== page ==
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Thread: Critical care vs subsequent visit

  1. #1

    Default Critical care vs subsequent visit

    AAPC: Back to School
    Hospitalist sees a pt for a couple of days with acute respitory failure and bills a 99232 because the patients condition had not changed. The pt is expected to expire within the day. Then goes off service and the next MD bills a 99291 but also does not change anything but billed this service due to the pt being in critical condition. I realize 99291 is also time based and do know this yet which will also be a deciding factor I assume. Any input would be appreciated.
    Thank you

  2. #2


    So Dr 1 bills subsequent care for a couple days and Dr 2 bills critical care "because the patient's in critical condition" but you say "nothing has changed" Does the documentation explicity state the patient is in critical condition? Does it state the amount of time spent? Was it atleast 30 minutes? Maybe you should post a few of the notes (names omitted) I can't tell exactly from what you've posted. Dr 1 possibly should have billed 99291 for his days or Dr 2 may have needed to bill subsequent care.. I'm just not sure based on what you've provided us with.

  3. #3


    This was the limited info I received as I haven't reviewed the notes yet as I am not on sight. Once I access the notes I will post some of the documentation. I had the same thoughts regarding time and documentation so although I did not provide you with much info your feedback helped me know I was headed in the right direction. It may be that the first physician only billed a 99232 because they did not spend at least 30 minutes with the patient.
    Thank you

  4. #4
    Join Date
    Apr 2007
    Milwaukee WI

    Default Critical care to critically ill

    To bill 99291-99292 the provider must be providing critical care services to a critically ill patient. (And document time 30 minutes or more)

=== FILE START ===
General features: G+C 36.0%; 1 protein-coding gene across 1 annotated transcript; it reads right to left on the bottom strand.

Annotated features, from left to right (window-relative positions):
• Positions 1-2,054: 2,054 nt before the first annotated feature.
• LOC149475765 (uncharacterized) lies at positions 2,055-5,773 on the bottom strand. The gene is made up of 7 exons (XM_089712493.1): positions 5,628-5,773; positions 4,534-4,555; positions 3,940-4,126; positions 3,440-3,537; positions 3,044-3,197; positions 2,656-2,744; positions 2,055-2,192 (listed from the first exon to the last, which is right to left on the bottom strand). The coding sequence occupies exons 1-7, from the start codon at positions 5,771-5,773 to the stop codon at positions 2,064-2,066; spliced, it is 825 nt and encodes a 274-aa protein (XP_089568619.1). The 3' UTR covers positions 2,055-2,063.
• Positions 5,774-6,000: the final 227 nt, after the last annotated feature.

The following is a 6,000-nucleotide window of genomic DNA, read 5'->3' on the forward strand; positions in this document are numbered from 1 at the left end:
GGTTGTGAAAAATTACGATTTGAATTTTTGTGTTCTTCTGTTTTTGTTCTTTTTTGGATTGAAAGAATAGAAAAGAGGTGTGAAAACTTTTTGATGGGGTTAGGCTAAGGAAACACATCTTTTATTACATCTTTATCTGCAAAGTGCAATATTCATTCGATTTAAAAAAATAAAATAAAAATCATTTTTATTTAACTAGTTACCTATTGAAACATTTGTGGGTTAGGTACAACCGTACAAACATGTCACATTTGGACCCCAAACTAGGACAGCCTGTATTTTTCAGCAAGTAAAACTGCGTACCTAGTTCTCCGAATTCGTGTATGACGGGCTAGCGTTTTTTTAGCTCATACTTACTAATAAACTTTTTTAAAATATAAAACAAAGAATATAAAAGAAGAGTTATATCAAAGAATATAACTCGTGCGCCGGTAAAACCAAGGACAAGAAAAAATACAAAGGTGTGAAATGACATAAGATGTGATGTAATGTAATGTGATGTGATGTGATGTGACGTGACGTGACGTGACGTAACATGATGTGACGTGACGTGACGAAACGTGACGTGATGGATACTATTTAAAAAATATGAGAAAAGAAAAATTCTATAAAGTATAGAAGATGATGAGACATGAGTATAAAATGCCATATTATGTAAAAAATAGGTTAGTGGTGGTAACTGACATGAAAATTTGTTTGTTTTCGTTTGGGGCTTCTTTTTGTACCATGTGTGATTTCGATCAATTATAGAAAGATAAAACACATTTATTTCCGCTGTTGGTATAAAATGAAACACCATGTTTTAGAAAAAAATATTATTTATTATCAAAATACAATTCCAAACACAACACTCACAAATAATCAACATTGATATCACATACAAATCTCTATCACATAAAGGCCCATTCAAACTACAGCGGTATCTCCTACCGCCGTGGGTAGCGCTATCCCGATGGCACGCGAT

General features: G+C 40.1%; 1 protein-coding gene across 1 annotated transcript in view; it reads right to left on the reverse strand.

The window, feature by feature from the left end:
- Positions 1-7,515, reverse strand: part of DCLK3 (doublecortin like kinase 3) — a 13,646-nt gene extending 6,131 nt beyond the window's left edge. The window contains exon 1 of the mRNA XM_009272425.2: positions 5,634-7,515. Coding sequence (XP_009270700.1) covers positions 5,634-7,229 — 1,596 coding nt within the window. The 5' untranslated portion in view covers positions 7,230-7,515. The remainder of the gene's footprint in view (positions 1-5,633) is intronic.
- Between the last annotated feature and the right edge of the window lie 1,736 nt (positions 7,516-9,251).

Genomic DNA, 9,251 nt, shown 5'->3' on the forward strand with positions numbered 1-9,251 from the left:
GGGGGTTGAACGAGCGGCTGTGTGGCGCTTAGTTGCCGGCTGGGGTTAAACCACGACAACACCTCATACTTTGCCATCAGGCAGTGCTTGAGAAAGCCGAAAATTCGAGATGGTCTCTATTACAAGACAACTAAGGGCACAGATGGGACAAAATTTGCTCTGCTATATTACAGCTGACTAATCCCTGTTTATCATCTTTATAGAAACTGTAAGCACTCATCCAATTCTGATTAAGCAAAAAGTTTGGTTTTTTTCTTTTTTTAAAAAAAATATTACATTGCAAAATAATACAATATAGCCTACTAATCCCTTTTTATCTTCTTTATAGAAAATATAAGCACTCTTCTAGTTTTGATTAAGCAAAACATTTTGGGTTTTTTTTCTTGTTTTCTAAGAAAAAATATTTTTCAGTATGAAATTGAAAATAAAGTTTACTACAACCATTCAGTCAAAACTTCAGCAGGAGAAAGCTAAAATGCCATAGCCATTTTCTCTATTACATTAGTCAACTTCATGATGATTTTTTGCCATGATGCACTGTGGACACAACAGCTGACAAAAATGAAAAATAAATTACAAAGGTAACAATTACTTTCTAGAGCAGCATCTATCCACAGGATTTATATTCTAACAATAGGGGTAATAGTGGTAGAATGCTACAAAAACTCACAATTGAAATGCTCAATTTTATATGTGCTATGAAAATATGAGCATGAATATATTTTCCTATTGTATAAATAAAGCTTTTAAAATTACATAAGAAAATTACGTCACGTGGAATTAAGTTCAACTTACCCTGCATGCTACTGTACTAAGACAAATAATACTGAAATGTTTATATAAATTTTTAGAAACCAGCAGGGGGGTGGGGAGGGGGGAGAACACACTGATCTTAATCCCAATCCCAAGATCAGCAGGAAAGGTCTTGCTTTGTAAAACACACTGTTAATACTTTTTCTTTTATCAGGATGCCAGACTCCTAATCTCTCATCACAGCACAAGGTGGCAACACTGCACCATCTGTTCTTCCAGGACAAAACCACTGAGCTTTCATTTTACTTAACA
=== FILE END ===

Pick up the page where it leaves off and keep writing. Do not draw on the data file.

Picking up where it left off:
That does not mean that the patient is necessarily unstable. A patient may be on a ventilator or even ECMO and be stable, but still critically ill. (Conversely we have patients who are vent dependent and go home with their own ventilators ... they're not necesarily critically ill when they come back into the hospital.)

    All that being said, I know one physician who will not bill 99291 unless the patient is in imminent danger of death and he's desperately trying to keep the patient alive. Other physicians in the same practice who rotate on and off service with him will code 99291 (appropriately as per the documentation) but Dr A insists on coding 99233 ... and the two different doctor's documentation looks almost identical.

    Nothing I ever said convinced him ... well, ONE time (in the 4 years I worked with him) I read one of his notes and called him ... "John, I'm not a doctor, but this patient sounds really sick to me..." He agreed to change the code to 99291 (yes, he had documented time)

    So, maybe your doctor A doesn't think he's providing critical care (even though patient is critically ill). Maybe he thinks the patient isn't critically ill. Maybe he didn't spend at least 30 minutes.

    All those are possibilities. The documentation will tell.

    F Tessa Bartels, CPC, CEMC

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